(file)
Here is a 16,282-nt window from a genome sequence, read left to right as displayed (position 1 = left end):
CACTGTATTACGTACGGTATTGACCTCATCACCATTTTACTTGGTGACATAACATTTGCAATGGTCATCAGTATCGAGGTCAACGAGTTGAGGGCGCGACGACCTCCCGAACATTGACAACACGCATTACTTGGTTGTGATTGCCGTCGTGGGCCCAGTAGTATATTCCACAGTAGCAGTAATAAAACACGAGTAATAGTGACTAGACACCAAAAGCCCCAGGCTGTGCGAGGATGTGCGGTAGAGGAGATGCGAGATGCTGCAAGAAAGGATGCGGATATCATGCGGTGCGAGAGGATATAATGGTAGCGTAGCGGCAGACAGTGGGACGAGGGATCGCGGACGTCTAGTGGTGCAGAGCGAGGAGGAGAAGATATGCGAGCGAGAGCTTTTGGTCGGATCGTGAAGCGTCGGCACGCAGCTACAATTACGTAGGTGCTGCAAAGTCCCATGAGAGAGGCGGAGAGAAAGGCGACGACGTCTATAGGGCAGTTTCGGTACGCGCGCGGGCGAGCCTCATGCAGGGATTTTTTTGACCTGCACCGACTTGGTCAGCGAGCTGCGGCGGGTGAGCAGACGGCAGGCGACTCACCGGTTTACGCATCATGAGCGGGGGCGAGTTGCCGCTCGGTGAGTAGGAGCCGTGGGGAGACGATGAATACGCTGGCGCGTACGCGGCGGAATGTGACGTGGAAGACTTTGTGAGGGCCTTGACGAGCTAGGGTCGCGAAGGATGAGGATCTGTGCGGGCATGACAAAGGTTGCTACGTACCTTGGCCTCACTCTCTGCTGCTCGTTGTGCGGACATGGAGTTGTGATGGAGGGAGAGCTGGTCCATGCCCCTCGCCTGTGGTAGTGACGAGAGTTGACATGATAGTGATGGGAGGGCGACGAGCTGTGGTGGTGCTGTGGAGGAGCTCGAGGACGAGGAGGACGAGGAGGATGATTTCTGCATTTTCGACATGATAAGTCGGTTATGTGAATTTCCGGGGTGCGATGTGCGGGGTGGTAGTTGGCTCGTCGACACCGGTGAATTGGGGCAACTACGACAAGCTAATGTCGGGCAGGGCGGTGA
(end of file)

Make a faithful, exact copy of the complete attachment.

Here is a 16,282-nt window from a genome sequence, read left to right as displayed (position 1 = left end):
CACTGTATTACGTACGGTATTGACCTCATCACCATTTTACTTGGTGACATAACATTTGCAATGGTCATCAGTATCGAGGTCAACGAGTTGAGGGCGCGACGACCTCCCGAACATTGACAACACGCATTACTTGGTTGTGATTGCCGTCGTGGGCCCAGTAGTATATTCCACAGTAGCAGTAATAAAACACGAGTAATAGTGACTAGACACCAAAAGCCCCAGGCTGTGCGAGGATGTGCGGTAGAGGAGATGCGAGATGCTGCAAGAAAGGATGCGGATATCATGCGGTGCGAGAGGATATAATGGTAGCGTAGCGGCAGACAGTGGGACGAGGGATCGCGGACGTCTAGTGGTGCAGAGCGAGGAGGAGAAGATATGCGAGCGAGAGCTTTTGGTCGGATCGTGAAGCGTCGGCACGCAGCTACAATTACGTAGGTGCTGCAAAGTCCCATGAGAGAGGCGGAGAGAAAGGCGACGACGTCTATAGGGCAGTTTCGGTACGCGCGCGGGCGAGCCTCATGCAGGGATTTTTTTGACCTGCACCGACTTGGTCAGCGAGCTGCGGCGGGTGAGCAGACGGCAGGCGACTCACCGGTTTACGCATCATGAGCGGGGGCGAGTTGCCGCTCGGTGAGTAGGAGCCGTGGGGAGACGATGAATACGCTGGCGCGTACGCGGCGGAATGTGACGTGGAAGACTTTGTGAGGGCCTTGACGAGCTAGGGTCGCGAAGGATGAGGATCTGTGCGGGCATGACAAAGGTTGCTACGTACCTTGGCCTCACTCTCTGCTGCTCGTTGTGCGGACATGGAGTTGTGATGGAGGGAGAGCTGGTCCATGCCCCTCGCCTGTGGTAGTGACGAGAGTTGACATGATAGTGATGGGAGGGCGACGAGCTGTGGTGGTGCTGTGGAGGAGCTCGAGGACGAGGAGGACGAGGAGGATGATTTCTGCATTTTCGACATGATAAGTCGGTTATGTGAATTTCCGGGGTGCGATGTGCGGGGTGGTAGTTGGCTCGTCGACACCGGTGAATTGGGGCAACTACGACAAGCTAATGTCGGGCAGGGCGGTGA